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This blog post was published under the 2015-2024 Conservative Administration

Introducing the Ivory Act, and coverage on the EU and single-use plastics

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Introducing the Ivory Act

An image of two elephants in a green field.
The Ivory Act will help protect elephants in the wild

There has been coverage of the Ivory Bill being granted Royal Assent and becoming the Ivory Act 2018 in the Sun, CBBC Newsround and the Antiques Trade Gazette.

NGOs and celebrities including Strictly Come Dancing judge, Bruno Tonioli have all welcomed one of the world’s toughest bans on ivory sales becoming law in the UK .It is expected to come into force in late 2019.

The number of elephants has declined by almost a third in the last decade and around 20,000 a year are still being slaughtered due to the global demand for ivory.

This is the first piece of primary legislation to become an Act of Parliament from Defra since the Water Act 2014.

Environment Secretary, Michael Gove said:

It is an extraordinary achievement to have passed this Act of Parliament. The Ivory Act is a landmark in our fight to protect wildlife and the environment. The speed of its passage through Parliament shows the strength of feeling on all sides of the House on this critical issue.

The UK has shown global leadership and delivered on a key commitment in the 25 Year Environment Plan. We are determined to end this insidious trade and make sure ivory is never seen as a commodity for financial gain or a status symbol.

EU and single-use plastics

An image of five drinking straws against the blue sky.

The Times and the Financial Times report that yesterday the presidency of the European Council reached a provisional agreement with the European Parliament on a new directive to ban a range of single-use plastics to tackle plastic pollution in oceans.

The proposals include a ban on plastic cutlery and plates, cotton buds, straws, drink-stirrers and balloon sticks.

The Times reports a Sinn Féin MEP notes the final text agreed had been diluted and did not contain the ambition shown in earlier proposals.

EU Member States still have to back the directive before it becomes law.

We are making great strides to tackle the plastic that blights our streets, rivers and oceans – protecting wildlife from ingesting harmful plastic by introducing a world-leading ban on microbeads in rinse-off personal care products, which the EU hasn’t done. We have also introduced a highly successful plastic bag charge which has seen over 15 billion plastic bags taken out of circulation.

Our new Resources and Waste Strategy is clear we will match or where economically practicable exceed the Directive’s ambition.

A Defra spokesperson said:

We are pleased to see the EU following our lead. The UK Government continues to set a global example in the battle to tackle plastics, recently consulting to ban plastic straws, cotton buds and stirrers.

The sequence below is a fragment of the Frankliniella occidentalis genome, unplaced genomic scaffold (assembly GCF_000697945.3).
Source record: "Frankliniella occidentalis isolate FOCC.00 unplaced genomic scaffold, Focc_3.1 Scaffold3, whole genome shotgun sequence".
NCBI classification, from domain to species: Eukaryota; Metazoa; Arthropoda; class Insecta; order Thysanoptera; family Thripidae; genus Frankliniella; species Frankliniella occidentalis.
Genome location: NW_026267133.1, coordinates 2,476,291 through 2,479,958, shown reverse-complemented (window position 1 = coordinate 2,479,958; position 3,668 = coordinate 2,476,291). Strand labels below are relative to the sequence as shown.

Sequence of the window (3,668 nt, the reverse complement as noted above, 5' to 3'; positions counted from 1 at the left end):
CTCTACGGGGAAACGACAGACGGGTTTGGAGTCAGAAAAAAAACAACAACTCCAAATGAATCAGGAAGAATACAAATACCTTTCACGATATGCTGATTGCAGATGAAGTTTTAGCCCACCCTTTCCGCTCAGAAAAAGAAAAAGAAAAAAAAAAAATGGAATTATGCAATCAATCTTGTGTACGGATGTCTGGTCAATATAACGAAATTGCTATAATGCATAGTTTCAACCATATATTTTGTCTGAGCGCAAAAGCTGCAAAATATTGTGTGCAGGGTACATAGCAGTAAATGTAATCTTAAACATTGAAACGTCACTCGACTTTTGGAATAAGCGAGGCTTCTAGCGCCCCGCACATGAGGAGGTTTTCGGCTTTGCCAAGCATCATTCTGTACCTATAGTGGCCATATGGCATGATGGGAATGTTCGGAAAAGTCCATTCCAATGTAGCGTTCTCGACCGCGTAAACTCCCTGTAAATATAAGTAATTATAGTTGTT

We have been clear that we will match or where economically practicable exceed the Directive’s ambition. As we deliver a Green Brexit, the UK will continue to show global leadership in setting even higher environmental standards.

The Government will also introduce a world-leading new tax on plastic packaging which doesn’t meet a minimum threshold of at least 30% recycled content from April 2022, subject to consultation, to courage greater use of recycled plastic to tackle the problem of plastic waste and protect our environment.

The Government has committed up to £66.4 million of UK Aid to tackle plastic pollution through the Commonwealth, which will help developing countries stop plastic pollution from entering the oceans in the first place.

The ground-breaking Commonwealth Clean Oceans Alliance (CCOA) with our partner Vanuatu calls on Commonwealth countries to pledge action, whether by banning microbeads in personal care and cosmetic rinse off products, committing to cutting down on single-use plastic bags, or taking steps to eliminate plastic waste. With over a third of the Commonwealth pledging support to the CCOA, we have a significant opportunity to drive forward ambitious global action.

We have also committed to removing consumer single-use plastics from central government buildings by 2020. This extends to our global operations, with the Foreign and Commonwealth Office (FCO) announcing that they would eliminate the use of avoidable single-use plastics from UK operations by the end of 2018, and from global operations by 2020.

However we recognise there is more work to do which is why we have introduced plans to extend the existing plastic bag charge, have consulted on restricting the sale and supply plastic straws, cotton buds, and stirrers, and will consult on introducing a deposit return scheme for single use drink containers shortly.

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